After watching the Mets lose and get shut out yet again, I recalled a comment from Gary Cohen and Keith Hernandez during a Mets' broadcast last week. They mentioned that since the All-Star break, the Mets have a home record of just four wins and an incredible 21 losses.
To drive home how bad their home record is, both the Washington Nationals and Atlanta Braves have won more games at Citi Field since mid July than the Met (they have each won six). Even the Colorado Rockies, who have only visited Queens one time this season, have the same number of victories at Citi Field as the Mets.
The expectations for the 2012 Mets weren’t huge, but the team’s 46-40 pre All-Star Game record gave fans some hope. Since then, however, the Mets have come crashing back down to earth. A major reason for this drop in form is that the team has lost the ability to score runs.
Here are a couple of statistics that display just how much the Mets’ offense has been in free fall:
In the 60 games played since the All-Star Break, the Mets have scored three or fewer runs in 38 of them. This includes seven shutouts and even seven games where the Mets won due solely to excellent pitching performances. That comes out to a staggering 63% of games where the Mets’ offense has gone missing.
The team’s batting average in the first half of the season was a combined .259 which ranked them seventh out of all 16 National League teams. Their numbers have dropped off significantly in the second half with a team average of .240. Their National League rank is now 13th out of 16 teams since the All-Star break.
Another problem for the Mets is the club’s continuing lack of power. In the first half of the season, the Mets were able to overcome this, as they were successful in putting together rallies and driving in runs with two outs. Since then, their inability to get men on base has made their occasional long balls less productive.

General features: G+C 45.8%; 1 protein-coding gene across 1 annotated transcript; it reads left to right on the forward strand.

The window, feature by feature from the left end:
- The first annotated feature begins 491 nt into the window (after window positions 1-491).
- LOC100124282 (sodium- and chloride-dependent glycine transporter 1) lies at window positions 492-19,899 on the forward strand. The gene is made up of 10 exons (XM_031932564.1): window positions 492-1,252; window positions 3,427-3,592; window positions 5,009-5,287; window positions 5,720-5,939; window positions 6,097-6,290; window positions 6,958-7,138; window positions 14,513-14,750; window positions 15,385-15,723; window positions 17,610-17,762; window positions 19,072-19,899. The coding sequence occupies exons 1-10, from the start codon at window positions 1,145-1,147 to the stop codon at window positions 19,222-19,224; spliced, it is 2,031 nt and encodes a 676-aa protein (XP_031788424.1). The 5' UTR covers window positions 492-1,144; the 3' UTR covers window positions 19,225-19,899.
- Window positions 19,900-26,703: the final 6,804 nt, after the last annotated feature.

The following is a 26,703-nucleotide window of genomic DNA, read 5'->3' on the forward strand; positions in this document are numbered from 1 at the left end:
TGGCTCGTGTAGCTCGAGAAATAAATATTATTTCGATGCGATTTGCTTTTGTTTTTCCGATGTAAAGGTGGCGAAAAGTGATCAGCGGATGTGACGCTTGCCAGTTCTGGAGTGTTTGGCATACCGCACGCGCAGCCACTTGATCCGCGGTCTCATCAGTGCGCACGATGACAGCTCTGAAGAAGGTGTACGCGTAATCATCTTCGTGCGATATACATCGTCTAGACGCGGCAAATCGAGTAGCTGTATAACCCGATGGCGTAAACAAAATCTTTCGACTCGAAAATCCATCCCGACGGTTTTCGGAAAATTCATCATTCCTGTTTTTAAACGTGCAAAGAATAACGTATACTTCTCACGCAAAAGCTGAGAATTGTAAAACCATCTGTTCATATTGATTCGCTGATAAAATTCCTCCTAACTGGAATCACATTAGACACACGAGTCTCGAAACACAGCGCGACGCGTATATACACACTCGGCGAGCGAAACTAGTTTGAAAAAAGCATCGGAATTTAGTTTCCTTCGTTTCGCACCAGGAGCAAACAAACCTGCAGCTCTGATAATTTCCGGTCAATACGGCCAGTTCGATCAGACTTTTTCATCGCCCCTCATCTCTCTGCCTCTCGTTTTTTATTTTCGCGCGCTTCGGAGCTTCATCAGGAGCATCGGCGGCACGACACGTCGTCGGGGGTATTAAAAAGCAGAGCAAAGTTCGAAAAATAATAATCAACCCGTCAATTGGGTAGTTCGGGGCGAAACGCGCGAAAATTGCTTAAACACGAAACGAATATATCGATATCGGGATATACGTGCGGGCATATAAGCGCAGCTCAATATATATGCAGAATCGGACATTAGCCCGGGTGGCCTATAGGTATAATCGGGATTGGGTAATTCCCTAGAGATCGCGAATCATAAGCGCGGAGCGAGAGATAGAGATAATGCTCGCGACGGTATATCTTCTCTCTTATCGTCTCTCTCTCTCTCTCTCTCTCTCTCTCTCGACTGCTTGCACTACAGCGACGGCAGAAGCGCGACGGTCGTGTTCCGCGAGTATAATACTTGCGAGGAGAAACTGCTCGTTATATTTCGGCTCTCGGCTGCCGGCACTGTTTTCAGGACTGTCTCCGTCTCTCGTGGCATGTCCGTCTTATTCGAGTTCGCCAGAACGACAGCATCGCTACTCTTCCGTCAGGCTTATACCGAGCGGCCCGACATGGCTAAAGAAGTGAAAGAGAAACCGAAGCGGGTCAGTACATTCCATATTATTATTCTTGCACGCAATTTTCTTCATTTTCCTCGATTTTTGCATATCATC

The Mets’ 122 homers is one of the lowest totals in all of baseball. They rank 26th out of the 30 MLB clubs. Even worse, 64 of the club’s home runs have been solo shots; a percentage of 52 percent.
Ike Davis leads the club with 27 home runs. Prior to the break, 27 percent of his 11 long balls were solo shots. Since then, 50 percent of Davis’ 16 round trippers have come with no one on base.
Despite playing part time, Scott Hairston has provided the Mets with 17 home runs; 40% of his first-half long balls were solo shots. Since then, he has only had five homers and four of them have been solo blasts.
David Wright has experienced a power outage of his own. Of his 17 home runs, 12 came in the first half of the season. Adding to the frustration is the fact that even when Wright has gone deep, 59 percent of his bombs have been solo shots.
The two Mets players that have the highest percentage of home runs with men on base, Lucas Duda and Daniel Murphy, have other problems. The Mets are hoping that Duda will blossom in to a power hitting major leaguer. While he does have 14 homers, only two have come since July. Duda spent much of the summer in the minors due to his lack of hitting and sometimes shaky defensive play.
Murphy continues to be an enigma. Despite looking awkward in the field, he has proven to be a reliable hitter and retains his spot in the Mets’ lineup. Eighty percent of his long balls have been with men on base; however, he only has a total of five so far this season.
For the rest of the team, the number of home runs and the percentage hit with the bases empty are:
- Jordany Valdespin 8 HRs 63%
- Kirk Nieuwenhuis 7 HRs 86%
- Jason Bay 7 HRs 71%
- Bench 19 HR's 63%
Hopefully, the Mets will address their lack of muscle and second-half hitting drought during this offseason. With a solid core of young pitchers coming up, the Mets’ lineup will need to get men on base and provide power to give the team a chance to contend next season.